About the call course Book 12 Introduction to Computer Assisted Language Learning 13 eLearning courses for teachers 20


Find the right sequence (or jumbled sentences)



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Find the right sequence (or jumbled sentences).

In this activity a sentence or a story is cut into pieces that the user has to reorder in order to reconstruct the sentence or the story. This is an activity that can easily be created with the “Hot Potatoes” software.

Grammar.


There are only a few grammar programs for the less taught languages and often they simply transfer book style exercises to a computer, with similar lack of success. However, there is at present one grammar website that can be recommended: the VISL site http://visl.sdu.dk/.VISL stands for "Visual Interactive Syntax Learning" and is a research and development project at the Institute of Language and Communication ( ISK ), University of Southern Denmark ( SDU) - Odense Campus. Staff and students at ISK have been designing and implementing Internet-based grammar tools for education and research since September 1996.

At the start of the project, four languages were involved: English, French, German, and Portuguese. Many additional languages have since joined the project - as seen by the growing number of entries on the language list.

The following "tools" are available on the VISL:
Grammatical Analyses (pre-analyzed sentences and automatic machine parsing)

Games & Quizzes (testing of word classes and other grammatical topics)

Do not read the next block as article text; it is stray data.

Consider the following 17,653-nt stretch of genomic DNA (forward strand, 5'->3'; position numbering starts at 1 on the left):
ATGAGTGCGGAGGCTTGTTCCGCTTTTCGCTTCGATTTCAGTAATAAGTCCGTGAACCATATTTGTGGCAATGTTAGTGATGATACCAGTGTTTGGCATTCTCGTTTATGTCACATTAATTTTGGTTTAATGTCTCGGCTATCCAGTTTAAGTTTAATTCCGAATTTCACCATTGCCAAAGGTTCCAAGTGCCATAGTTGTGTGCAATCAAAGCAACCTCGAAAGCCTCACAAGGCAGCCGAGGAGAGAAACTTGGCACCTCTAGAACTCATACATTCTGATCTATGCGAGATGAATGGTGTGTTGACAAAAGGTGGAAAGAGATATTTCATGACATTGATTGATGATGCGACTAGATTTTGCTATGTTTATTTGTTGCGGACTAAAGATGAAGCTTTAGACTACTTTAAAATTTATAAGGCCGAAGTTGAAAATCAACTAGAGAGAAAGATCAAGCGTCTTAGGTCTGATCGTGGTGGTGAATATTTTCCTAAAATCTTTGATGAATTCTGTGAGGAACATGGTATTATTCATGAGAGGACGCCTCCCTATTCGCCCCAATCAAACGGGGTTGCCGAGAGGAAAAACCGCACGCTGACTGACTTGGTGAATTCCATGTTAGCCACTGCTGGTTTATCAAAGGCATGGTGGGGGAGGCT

Corpus Search (access to the BNC and other language corpora)

Machine Translation


If you access one of the VISL languages through the entry page, you will be asked the question "Which VISL tool do you want to use?". You will find various options available for each language.

Hotwords.

This is not really an exercise or activity, but is still very useful for the language learner. In a text, important words and cultural notes can be linked to appropriate explanations and translations. Hotwords can be made with most word processors.

One type of hotwords are webpages where all the words are linked to online dictionaries. To create such webpages you can use TextBlender, which is a program that can convert any text into an HTML document where all the words are automatically linked to an online dictionary, so students just have to click on a word to get help. TextBlender can also include videos and graphics.
All that is needed to convert a text is to type in a headline, then give a short instruction for the end user, and finally paste in the text in the text window, followed by clicking "Export". The program is available from http://www.languages.dk/tools



Listening exercises.


In this activity the computer replaces a tape recorder Other activities like multiple choice exercises are often also used in combination, to check if students have understood the content.

Matching words, sentences, or pictures


This activity can be very useful for several purposes even, for vocabulary training, where a student drags words to corresponding pictures. This activity can be created easily and in a few minutes using the “Hot Potatoes” software 6.


Multiple Choice.


This type of exercise is very useful for a quick check of a student’s understanding of the content of information given through audio, text, video etc. This activity can be created easily using the “Hot Potatoes” software.

Podcasts

Podcasting is a method of distributing multimedia files over the internet using “RSS” or “Atom syndication” formats. This allows a user to playback these files on any personal computer or mobile device, such as an Apple iPod (http://www.apple.com). If you make a podcast, you are the podcaster. There are other ways of distributing multimedia on the internet, but there podcasting has special features, including the use of syndication, which means that people can subscribe to a site that produces podcasts, and they will be informed automatically when a new podcast is available.